Appreciate the Board of Directors providing a draft Strategic Plan for review. Overall, I support the initiatives. There are some areas in which clarification, additions, or changes could help better suit the patient population. First, patient’s would benefit greatly from additional education on transplant as a whole, with a focus on items that directly impact their daily live (e.g., waitlist). Along with this piece includes the need for a glossary that is patient-friendly. Acronyms are helpful for professionals, and may aid patients after they become familiar, but it is a lot of information at once. A glossary with more detail that what is already provided (or one catered to their situation, such as a heart transplant glossary) should be included in their packet when they meet with their transplant center (as well as made available online). Patients should be more involved in the process, which could be done through extended calls of patient guidance throughout the year (instead of just at public comment) and through the Patient Affairs Committee. For diversity, there needs to be a concentrated effort to increase diversity throughout the committees, boards, workgroups, etc. However, diversity must also include different backgrounds and areas of residence. Rural communities needs more representation at the table, as do Native Americans and those able to communicate the needs of rural populations and Native American reservations. Instead of eliminating positions within UNOS if a spot is filled, add more spots for diverse members that may not necessarily fit a specific pointed role, but can at least provide valuable insight and perspective. Increase committee sizes by 1-2 slots. Embrace a mentorship program that encourages members that may otherwise feel intimidated (e.g., patients, donor family members, etc.) to have someone there to walk alongside with them.
OPTN Organ Procurement Organizations Committee | 03/09/2021
The OPO Committee appreciates the opportunity to provide input on the 2021-2024 OPTN Strategic Plan. Committee members provided the following comments: Include more initiatives focusing on allocation efficiency, particularly identifying transplant center responsibilities as OPOs work to increase the number of DCD donors and attempt to place marginal organs. Ensure that transplant centers thoroughly evaluate offers pre-recovery in order to cut down on post-clamp cold time. DCD donors often have a significantly s allocation timeframe due to family constraints, and that rapid, thorough evaluation is critical to placing DCD organs effectively. More emphasis given to placement of marginal kidneys that most centers would not accept. Address transplant center and OPO communications and collaboration in efficient organ placement. More clarity on programming and development timelines to better understand UNOS IT capacity and project statuses.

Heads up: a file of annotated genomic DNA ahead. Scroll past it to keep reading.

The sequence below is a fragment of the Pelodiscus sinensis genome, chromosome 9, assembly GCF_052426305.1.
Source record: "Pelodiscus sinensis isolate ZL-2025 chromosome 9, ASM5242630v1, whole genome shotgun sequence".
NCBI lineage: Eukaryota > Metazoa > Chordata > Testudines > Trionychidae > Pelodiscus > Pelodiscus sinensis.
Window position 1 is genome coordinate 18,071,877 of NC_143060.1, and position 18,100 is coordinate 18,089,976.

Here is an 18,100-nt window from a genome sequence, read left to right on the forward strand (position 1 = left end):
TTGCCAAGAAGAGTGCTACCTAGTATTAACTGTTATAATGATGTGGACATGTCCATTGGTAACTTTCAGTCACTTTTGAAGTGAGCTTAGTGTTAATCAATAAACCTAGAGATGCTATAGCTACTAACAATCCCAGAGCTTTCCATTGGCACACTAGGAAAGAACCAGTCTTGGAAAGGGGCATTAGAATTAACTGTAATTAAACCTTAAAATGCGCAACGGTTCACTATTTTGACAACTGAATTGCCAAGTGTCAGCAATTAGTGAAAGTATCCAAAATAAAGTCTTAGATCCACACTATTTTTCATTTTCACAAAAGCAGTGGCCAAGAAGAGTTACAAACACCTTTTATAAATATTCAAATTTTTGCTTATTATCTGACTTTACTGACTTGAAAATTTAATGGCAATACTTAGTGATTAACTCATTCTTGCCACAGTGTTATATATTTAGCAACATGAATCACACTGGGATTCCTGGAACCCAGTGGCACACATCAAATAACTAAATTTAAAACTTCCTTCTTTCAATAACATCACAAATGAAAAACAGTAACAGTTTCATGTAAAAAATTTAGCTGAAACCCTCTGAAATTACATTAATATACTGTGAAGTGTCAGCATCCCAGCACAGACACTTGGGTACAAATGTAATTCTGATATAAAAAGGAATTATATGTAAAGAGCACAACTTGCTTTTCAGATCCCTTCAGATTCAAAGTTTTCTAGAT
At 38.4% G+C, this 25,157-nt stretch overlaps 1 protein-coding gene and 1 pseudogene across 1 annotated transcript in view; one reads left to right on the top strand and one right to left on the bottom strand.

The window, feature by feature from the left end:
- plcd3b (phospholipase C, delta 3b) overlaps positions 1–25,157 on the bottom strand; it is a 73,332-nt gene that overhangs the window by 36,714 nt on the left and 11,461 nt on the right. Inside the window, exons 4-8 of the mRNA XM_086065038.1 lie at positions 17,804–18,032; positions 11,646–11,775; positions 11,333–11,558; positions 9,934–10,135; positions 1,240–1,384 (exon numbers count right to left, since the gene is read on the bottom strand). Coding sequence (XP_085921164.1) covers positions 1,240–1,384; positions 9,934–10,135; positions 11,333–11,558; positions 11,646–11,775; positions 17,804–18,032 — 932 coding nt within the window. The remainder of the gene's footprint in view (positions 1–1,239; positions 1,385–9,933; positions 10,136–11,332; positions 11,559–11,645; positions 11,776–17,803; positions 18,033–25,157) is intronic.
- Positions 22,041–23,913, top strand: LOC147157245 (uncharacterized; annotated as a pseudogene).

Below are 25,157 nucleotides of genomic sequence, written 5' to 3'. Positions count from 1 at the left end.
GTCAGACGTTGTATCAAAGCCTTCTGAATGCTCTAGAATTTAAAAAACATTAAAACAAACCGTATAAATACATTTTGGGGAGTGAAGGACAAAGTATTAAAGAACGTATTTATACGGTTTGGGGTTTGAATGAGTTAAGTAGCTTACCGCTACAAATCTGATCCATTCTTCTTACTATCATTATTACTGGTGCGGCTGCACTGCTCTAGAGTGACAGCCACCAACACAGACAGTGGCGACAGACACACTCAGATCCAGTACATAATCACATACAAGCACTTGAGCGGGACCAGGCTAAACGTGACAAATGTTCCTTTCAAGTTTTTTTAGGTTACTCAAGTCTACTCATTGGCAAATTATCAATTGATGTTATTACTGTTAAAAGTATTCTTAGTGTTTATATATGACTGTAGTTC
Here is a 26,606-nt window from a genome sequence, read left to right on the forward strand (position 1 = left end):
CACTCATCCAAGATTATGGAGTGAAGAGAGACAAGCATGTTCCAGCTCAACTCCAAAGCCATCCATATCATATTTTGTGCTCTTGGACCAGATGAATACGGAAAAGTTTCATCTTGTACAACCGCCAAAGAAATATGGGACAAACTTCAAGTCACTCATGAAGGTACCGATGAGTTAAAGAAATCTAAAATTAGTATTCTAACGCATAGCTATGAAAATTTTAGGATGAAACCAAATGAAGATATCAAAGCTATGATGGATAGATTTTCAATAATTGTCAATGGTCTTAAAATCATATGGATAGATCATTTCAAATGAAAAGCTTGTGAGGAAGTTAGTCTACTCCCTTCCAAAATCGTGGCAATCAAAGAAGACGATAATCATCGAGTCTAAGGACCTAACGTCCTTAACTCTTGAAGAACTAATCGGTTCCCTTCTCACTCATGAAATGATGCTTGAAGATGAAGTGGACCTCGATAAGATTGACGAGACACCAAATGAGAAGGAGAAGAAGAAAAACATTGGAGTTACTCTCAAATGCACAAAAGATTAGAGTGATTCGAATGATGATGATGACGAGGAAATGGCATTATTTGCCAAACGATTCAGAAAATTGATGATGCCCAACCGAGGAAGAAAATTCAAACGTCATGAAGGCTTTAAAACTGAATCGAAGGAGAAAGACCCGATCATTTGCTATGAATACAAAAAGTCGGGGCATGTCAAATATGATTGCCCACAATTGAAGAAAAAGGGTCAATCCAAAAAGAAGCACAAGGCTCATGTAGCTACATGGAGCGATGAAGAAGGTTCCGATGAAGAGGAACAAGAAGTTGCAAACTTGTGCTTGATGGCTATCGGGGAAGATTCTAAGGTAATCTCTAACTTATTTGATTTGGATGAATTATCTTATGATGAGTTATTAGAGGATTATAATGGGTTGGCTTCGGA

Region 8 | 03/09/2021
Region 8 sentiment: Strongly support-4, Support–10, Neutral/abstain-, Oppose-0, Strongly oppose-0. During the meeting there were comments voiced during the discussion, submitted online and submitted as comments from the OPTN representatives. A member commented that with recent negative press in the OPO community, it would be beneficial for HRSA and CMS to have an aligned understanding of the work that is being done. Another member commented that there is a potential of an increased burden of reporting in goal 3 and that they support getting more patients transplanted but the risk for bad patient outcomes needs to be considered.
OPTN Data Advisory Committee | 03/09/2021
The Data Advisory Committee supports the strategic plan as drafted. A member commented that the goals presented are strong, smart, and achievable. The DAC can uniquely support the goal to increase equity in access to transplant as well as promote the equitable allocation of organs through data initiatives, especially those relating to the identification of pre-waitlist disparities. The DAC recommends prioritizing systematic improvements that promote robust and valid data collection, as meaningful data is essential for furthering all OPTN initiatives.
OPTN Pancreas Transplantation Committee | 03/08/2021
The Pancreas Committee thanks the OPTN Executive Committee for the opportunity to review their 2021 – 2024 Strategic Plan update. The Committee agreed that the outlined goals are straightforward and the proposed performance metrics are a good starting point. The Committee provides the following feedback: There was a suggestion to having pancreas procurement surgeons being present at the time of transplant to increase the yield of usable transplantable pancreata. This could be a potential project idea for the Committee that aligns with the goal of increasing the number of transplants. It was pointed out that the goal of improving duration of transplant only accounted for 10% of the Strategic Plan. A member inquired if the OPTN is potentially sacrificing medium to long-term outcomes in order to increase the number of transplants. For example, if we know what the pancreas or kidney graft half-life is, but only measuring 3 year statistics then there is almost no accountability for time after 3 years. This poses a question of utility in the system and it was suggested that this should be emphatically stated.
Organ Transplant Awarenss Prog | 03/08/2021
Goal 2 Increase equity in transplant opportunities. I believe there should be a focus in on the State of New Mexico where candidates must travel out of state for organs except kidney and pancreas. This a burden for a state where approximately 75% of the candidates are minorites and many candidates come from rural areas.